Communicator (communicator) wrote,

What I read on my holidays

The Algebraist by Iain M Banks. This is book of the month on instant_fanzine. The strength of this book - galaxy-class scope and imagination. I love this kind of wide-screen space opera. Another thing I like about this book is an aspect which is often considered a weakness: it's a direct allegory (not a metaphor, but I think an allegory) of the issues that are happening right here right now. To the extent that the two aspects of resistance to global capitalism (legitimate defence of one's own way of life, and religious psychopathy) are actually represented by two different space fleets. I like this. I think it's gutsy and full-on.

There are weaknesses though. I think in craft terms the writing is quite flawed, and should have been re-edited more firmly. The emotional impact of the ending was muffled. And, for me, that male character which re-emerges in every single Banks book was too much to the fore. You know him - he's the scion of an uber- rich family, has a loyal servant or two, takes too many drugs, does Xtreme sex and/or sports, and is also daring and brilliant. He generally has a Dark Secret which Torments him. He is viewed ironically, with a sub-text of judgement. But blimey, there ain't half a lot of them in this book. The hero, the anti-hero friend, and the mysterious billion-year old alien guide are all this same guy.

Freakanomics by Steven Levitt. Levitt is a bright boy, and his ideas have been written up by a new York Times journalist. I read this in two hours. It's quite fun. This is the kind of stuff you read quite a lot on the Internet - right-of-centre but socially liberal young man has a good insight into a paradoxical aspect of modern society, without any deep (and hence disturbing) political theory to structure his insights. Shallow but fun.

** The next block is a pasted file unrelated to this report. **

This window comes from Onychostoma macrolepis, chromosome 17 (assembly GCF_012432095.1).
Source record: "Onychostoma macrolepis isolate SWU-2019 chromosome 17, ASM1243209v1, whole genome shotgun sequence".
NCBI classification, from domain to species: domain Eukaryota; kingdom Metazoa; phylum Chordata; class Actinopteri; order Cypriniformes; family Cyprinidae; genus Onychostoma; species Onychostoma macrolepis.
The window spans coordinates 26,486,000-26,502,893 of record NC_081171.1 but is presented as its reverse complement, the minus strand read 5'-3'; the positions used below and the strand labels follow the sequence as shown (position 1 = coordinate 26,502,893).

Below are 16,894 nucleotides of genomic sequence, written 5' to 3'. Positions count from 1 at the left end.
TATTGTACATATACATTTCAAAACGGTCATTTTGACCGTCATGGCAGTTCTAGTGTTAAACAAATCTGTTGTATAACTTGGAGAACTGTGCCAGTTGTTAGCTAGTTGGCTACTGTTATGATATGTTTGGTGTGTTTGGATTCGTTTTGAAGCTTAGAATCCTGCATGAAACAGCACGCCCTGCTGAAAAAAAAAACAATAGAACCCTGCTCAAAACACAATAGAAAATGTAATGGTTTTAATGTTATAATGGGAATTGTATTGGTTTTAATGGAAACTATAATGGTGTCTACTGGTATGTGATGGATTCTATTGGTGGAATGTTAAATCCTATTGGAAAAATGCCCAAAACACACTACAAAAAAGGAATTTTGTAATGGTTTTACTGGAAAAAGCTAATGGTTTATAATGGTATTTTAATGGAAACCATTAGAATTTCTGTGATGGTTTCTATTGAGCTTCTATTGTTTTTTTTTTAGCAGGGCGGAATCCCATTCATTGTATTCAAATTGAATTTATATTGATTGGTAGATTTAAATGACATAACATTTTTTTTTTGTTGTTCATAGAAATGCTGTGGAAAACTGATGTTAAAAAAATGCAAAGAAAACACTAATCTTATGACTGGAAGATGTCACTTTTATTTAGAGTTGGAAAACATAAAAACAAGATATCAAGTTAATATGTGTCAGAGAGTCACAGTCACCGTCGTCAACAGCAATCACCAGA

A History of God by Karen Armstrong. A history of ideas about God in the Abrahamic religions by an ex-nun. Armstrong is a generous, kindly, character, who is somewhat impatient of religion, but sympathetic to the impulses that underly it. This is a dense book, that crams in 2,600 years of theology. Took me a long time to read.

Our living multiverse by Fred Adams. A fairly well written overview of cosmology, but I shouldn't have picked this one in the shop, as there's nothing new here.

The Guardian book(s) of sudoku I am still addicted to sudoku. This book has the most pretentious blurb I have ever read. These number puzzles, the Guardian alleges, contain 'almost imperceptable witticisms' Ha! Take that, Daily Mail! Suck it up, my numeric witticisms are barely perceptable.

Unstable molecules by 'James Sturm'. Subtitle 'The early history of the fantastic four'. A graphic novel following the tangled lives of four ordinary Americans in the 1950s, intercut with excerpts from real and imaginary Marvel comics. Cool.

Comet in Moominland by Tove Janssen. Read yet again. I love this book.
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